The online grocer Ocado is best-known for its delivery vans on the UK's well-heeled suburban streets. But until recently it has often been in the red column of heavy fallers on the stock market since floating at 180p in July 2010. The loss-making firm looked healthier after its confirmation of talks with supermarket Morrisons over licensing its technology sent its shares soaring by nearly a quarter on Thursday. And yesterday the good times kept on rolling, ensuring its all-time low of 53p in December 2011 disappeared further into the rear-view mirror of its vans.
Speculation about more-ambitious potential corporate action with Morrisons helped push up shares in the Hertfordshire-based group, which delivers Waitrose and own-brand groceries. Ocado rose by 13.3p to 183.3p yesterday to surpass its debut price and it was not the only grocer in the spotlight.
Ahead of its trading update on Tuesday, Sainsbury's jumped by 4.8p to 362.8p as analysts anticipated an improved performance. The grocer is forecast to post underlying sales growth of 2.3 per cent in its fourth quarter, which would mark an improvement on lacklustre growth of 0.9 per cent in the previous three months.
Elsewhere, the market leader Tesco fell back by 0.8p to 385.2p, just off Thursday's 12-month high. Rival Morrisons came off by 4.9p to 271.3p, following a rise on Thursday and a recent rally, despite falling annual profits and dire trading. That said, Morrisons' investors may have suffered indigestion after chewing over the prospects of a pricey deal with Ocado. Investors may also have been swallowing the fact that its fourth-quarter sales declined sharply to be down by 4.1 per cent, which leaves it a country-mile behind the growth curve of its big rivals.
The grocery gyrations came on a day when the FTSE 100 fell by 39.8 points to 6,489.7. Despite this, Credit Suisse yesterday raised its year-end target for the blue-chip index from 6,600 to 7,000 points, which would take it beyond its all-time high just before the turn of the Millennium Eve. In those heady dot.com-bubble days, the leading index hit 6,930point on 30 December 1999.
Angus Campbell, the head of market analysis at Capital Spreads, said: "Yesterday saw for the second time this week the FTSE 100 suffer from a bout of profit taking as sellers pushed the index back below the 6,500 level after some bad confidence data out of the US put the pressure on." The top-dog on the FTSE 100 yesterday was Hargreaves Lansdown, the financial advisory group, which surged by 34.5p to 929.5p.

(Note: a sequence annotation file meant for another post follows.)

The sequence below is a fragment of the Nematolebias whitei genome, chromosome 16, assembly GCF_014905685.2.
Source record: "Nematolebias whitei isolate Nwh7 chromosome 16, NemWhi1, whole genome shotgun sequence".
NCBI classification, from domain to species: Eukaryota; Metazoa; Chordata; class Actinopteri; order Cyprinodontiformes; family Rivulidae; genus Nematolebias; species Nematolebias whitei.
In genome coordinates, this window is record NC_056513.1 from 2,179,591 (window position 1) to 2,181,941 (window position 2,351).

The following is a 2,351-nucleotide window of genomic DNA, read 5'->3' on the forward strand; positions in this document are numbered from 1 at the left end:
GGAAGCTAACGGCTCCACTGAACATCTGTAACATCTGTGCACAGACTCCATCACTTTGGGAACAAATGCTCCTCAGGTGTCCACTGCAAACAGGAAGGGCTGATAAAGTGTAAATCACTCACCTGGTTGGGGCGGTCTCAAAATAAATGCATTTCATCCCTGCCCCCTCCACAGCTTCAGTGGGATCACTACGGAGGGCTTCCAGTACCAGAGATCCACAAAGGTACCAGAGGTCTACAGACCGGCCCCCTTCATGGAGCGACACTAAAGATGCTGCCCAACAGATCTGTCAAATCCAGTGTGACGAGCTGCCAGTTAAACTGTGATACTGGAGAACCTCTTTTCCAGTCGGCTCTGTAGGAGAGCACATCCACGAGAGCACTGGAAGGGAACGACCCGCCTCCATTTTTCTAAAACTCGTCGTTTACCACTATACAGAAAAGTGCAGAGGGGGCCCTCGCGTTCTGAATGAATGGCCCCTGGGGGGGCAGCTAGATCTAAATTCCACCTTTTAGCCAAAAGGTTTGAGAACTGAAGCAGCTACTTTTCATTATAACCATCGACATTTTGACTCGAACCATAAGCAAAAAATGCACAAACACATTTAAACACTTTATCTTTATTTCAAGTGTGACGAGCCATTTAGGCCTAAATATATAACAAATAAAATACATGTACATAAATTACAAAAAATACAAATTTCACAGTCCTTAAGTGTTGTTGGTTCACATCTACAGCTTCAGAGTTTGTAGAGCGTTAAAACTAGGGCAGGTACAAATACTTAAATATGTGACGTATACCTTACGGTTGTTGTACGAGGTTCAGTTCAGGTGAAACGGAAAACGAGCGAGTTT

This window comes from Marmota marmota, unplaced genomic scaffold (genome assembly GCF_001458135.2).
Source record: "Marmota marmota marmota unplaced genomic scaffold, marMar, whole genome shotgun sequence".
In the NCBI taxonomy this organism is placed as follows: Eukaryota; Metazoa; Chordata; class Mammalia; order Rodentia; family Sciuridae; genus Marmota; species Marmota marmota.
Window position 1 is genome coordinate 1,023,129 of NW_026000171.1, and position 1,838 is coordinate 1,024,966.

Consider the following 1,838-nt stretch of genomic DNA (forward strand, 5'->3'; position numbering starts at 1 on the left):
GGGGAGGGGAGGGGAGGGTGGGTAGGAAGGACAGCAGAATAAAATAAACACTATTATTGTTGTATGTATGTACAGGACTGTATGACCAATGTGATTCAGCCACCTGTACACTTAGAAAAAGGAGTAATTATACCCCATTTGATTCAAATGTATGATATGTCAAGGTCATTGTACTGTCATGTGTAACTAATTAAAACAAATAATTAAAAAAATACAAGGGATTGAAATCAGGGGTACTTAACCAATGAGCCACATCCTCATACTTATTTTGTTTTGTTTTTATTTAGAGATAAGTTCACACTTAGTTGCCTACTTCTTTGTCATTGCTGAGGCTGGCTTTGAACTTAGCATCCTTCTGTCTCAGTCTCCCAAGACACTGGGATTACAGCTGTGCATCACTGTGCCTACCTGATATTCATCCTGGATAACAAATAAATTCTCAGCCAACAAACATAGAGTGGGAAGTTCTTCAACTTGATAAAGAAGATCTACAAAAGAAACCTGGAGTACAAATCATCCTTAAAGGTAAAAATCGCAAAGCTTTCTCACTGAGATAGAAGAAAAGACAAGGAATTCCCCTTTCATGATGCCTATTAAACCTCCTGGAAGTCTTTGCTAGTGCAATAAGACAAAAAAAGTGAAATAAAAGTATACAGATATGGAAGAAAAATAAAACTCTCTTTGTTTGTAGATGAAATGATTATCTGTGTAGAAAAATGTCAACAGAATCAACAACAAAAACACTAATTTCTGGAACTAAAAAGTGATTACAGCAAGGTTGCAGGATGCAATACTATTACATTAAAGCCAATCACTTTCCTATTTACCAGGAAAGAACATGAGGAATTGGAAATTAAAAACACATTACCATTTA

The second-highest-flyer was International Airlines Group, the parent company of British Airways and Iberia, following an upbeat note about its prospects from Morgan Stanley. Its analysts have moved their recommendation to "overweight" from "equal weight" at the company, which this week reached a compromise deal with unions to reduce jobs cuts to 3,141 staff. Morgan Stanley expects IAG's earning to benefit from a "reshaping toward a higher weight of BA traffic benefit", compared with its turnaround plan for Iberia.
Penelope Butcher, Morgan Stanley's analyst, said: "We see the IAG business model as reshaping around the BA engine." She added: "Iberia's network is to be downsized by 15 per cent this year, headcount to be reduced by approximately 20 per cent, and cash flow loss, currently €1.9m daily, to be stemmed in the second half of 2013 when operating cash flow is targeted at break-even."
These comments helped the airline group soar by 9.5p to 272.2p. In contrast, bank HSBC suffered mild-turbulence yesterday to put it among the biggest fallers on the leading index, down 19.9p at 720.1p. This appeared to be profit-taking among investors at the financial behemoth, which has seen its shares rise by 86.4p so far this year. HSBC has remained a popular stock among fund managers, despite it posting pre-tax profits down by 6 per cent to $20.6bn last year, which was below City analysts' consensus forecast of $23bn.
Similarly, a strong run so far in 2013 came to an end yesterday at fund specialist Aberdeen Asset Management, which claimed the wooden spoon for yesterday's biggest faller on the FTSE 100. The company, which has £193.4bn funds under management, saw its shares fall by 13.3p to 411.3p.
It was a better end to the week for Lloyds, the part state-owned bank, which Numis rates as a "buy". Its analysts reckon the investment case for the Black Horse bank is solid and that its profitability prospects are undervalued. Mike Trippitt said: "The core banking business alone is worth more (valued at 55p) than the current share price." Despite this recommendation, Lloyds slipped by 0.2p to 50.5p.
There's nothing like a bit of enthusiasm and Investec has it in spades for Standard Chartered. "We don't like banks very much, but we do like Standard Chartered," the broker says, adding that its "key attraction" is that it's just such good value at its present price of 1,763p per share. Investec gives a target price of 1,900p.
Cantor Fitzgerald finds the Queen's ratcatcher about as toxic as one of its poisons. It gives three reasons to dump it: first, top line growth is subdued; second, it's exposed to the Continent; and third, City Link, its courier business, remains a drag. The shares are 99p a pop with an 80p target.
Hang on to bwin, Canaccord Genuity suggests, though the broker brands the online gaming site a "party pooper". Canaccord says the shares, at 114.9p yesterday, have "bounced vigorously on the prospect of the US market opening up", though this will not generate material profits until 2015. It has 122p target on the stock.